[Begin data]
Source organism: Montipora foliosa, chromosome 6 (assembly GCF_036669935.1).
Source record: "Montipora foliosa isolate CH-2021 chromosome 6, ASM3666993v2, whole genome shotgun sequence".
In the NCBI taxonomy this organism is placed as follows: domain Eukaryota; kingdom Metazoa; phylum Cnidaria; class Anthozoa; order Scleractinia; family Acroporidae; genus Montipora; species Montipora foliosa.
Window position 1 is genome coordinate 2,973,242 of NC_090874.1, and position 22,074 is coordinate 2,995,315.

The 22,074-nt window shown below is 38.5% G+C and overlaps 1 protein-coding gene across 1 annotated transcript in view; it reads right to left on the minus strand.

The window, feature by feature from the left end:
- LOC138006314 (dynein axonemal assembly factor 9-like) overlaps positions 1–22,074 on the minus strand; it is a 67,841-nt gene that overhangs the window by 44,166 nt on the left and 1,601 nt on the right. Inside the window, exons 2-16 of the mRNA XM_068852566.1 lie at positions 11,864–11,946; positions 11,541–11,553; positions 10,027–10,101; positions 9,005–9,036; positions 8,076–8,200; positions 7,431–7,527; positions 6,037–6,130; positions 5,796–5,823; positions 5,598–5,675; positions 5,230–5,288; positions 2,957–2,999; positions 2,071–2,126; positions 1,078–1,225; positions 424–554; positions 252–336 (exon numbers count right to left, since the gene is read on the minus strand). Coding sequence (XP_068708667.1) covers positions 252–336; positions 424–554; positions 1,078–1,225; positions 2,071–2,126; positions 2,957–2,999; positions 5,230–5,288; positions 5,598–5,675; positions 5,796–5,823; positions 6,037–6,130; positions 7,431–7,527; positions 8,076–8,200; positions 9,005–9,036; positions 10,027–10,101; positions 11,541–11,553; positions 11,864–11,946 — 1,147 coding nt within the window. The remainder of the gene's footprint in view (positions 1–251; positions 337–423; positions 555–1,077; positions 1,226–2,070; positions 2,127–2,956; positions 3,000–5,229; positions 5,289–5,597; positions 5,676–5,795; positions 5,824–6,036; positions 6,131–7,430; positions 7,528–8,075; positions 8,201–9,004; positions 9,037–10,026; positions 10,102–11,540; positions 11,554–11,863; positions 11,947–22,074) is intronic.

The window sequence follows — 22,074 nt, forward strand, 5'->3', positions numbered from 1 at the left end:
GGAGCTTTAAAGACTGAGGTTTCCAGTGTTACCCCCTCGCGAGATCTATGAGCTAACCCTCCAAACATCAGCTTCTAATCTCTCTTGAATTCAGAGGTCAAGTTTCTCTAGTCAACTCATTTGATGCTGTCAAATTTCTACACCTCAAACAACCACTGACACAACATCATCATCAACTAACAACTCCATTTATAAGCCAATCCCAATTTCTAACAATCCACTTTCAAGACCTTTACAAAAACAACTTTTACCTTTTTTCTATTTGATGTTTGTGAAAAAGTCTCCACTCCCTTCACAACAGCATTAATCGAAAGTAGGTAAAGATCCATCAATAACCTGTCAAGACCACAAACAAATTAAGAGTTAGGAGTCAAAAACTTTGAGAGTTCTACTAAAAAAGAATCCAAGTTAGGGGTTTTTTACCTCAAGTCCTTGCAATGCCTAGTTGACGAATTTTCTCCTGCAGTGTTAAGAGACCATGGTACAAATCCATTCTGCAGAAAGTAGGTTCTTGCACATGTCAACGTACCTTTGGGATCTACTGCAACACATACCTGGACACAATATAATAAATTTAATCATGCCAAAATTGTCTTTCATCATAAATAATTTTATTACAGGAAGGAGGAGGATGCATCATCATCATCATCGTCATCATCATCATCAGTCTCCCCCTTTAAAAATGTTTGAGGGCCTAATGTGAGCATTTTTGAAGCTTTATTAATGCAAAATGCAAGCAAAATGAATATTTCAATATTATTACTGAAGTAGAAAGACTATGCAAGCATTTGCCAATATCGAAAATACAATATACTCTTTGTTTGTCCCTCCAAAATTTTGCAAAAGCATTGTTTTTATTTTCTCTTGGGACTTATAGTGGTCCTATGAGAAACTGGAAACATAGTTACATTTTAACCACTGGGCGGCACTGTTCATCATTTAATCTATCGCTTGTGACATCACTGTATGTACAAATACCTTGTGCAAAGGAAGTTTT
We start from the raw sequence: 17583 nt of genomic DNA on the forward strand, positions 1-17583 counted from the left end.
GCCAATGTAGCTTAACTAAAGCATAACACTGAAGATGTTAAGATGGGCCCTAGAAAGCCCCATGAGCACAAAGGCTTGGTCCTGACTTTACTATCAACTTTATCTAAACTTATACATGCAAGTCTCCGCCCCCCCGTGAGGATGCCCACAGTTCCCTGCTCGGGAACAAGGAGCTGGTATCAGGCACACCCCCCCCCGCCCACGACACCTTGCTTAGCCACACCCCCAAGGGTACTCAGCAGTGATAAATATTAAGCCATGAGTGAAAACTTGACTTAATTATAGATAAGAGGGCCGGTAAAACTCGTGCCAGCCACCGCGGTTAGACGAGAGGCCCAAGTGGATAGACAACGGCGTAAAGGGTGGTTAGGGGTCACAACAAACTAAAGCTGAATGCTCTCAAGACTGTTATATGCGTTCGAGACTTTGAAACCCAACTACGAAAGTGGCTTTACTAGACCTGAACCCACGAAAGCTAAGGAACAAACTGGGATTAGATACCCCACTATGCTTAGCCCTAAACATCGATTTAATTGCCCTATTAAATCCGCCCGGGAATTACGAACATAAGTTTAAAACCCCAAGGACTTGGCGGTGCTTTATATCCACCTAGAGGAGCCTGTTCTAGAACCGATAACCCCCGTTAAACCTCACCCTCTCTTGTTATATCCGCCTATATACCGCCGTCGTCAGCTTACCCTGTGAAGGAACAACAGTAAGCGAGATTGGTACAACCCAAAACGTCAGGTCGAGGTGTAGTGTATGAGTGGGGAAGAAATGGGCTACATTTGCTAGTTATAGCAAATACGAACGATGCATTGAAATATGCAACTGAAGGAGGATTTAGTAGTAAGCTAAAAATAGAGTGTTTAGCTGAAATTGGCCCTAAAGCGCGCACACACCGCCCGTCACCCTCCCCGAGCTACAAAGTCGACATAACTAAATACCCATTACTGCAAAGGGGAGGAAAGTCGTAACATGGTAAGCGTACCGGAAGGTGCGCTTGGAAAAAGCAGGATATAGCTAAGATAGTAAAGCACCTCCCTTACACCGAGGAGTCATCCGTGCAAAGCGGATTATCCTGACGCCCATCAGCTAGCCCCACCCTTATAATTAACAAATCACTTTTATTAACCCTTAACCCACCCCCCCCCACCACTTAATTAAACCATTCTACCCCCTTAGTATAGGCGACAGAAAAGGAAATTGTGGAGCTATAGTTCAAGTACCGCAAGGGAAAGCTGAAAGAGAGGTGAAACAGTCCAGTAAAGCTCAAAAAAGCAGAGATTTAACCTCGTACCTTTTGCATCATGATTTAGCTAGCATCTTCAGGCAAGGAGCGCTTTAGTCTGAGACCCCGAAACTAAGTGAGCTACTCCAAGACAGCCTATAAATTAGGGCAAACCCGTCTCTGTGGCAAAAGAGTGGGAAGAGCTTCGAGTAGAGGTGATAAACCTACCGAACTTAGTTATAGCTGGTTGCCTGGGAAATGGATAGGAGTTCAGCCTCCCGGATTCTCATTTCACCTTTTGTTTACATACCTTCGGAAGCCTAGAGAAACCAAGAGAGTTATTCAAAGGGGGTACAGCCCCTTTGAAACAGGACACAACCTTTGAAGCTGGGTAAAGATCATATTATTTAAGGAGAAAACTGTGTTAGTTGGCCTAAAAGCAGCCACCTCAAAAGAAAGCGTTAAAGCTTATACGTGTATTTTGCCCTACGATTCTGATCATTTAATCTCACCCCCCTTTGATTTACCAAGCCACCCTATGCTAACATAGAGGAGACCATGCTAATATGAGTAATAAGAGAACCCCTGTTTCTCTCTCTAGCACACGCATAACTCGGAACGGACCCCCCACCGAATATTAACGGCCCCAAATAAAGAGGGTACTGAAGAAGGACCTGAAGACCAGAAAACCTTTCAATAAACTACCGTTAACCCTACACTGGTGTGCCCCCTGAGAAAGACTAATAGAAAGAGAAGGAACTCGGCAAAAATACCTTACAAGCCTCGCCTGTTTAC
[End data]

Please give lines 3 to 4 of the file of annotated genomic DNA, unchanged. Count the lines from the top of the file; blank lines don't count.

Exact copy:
In the NCBI taxonomy this organism is placed as follows: domain Eukaryota; kingdom Metazoa; phylum Cnidaria; class Anthozoa; order Scleractinia; family Acroporidae; genus Montipora; species Montipora foliosa.
Window position 1 is genome coordinate 2,973,242 of NC_090874.1, and position 22,074 is coordinate 2,995,315.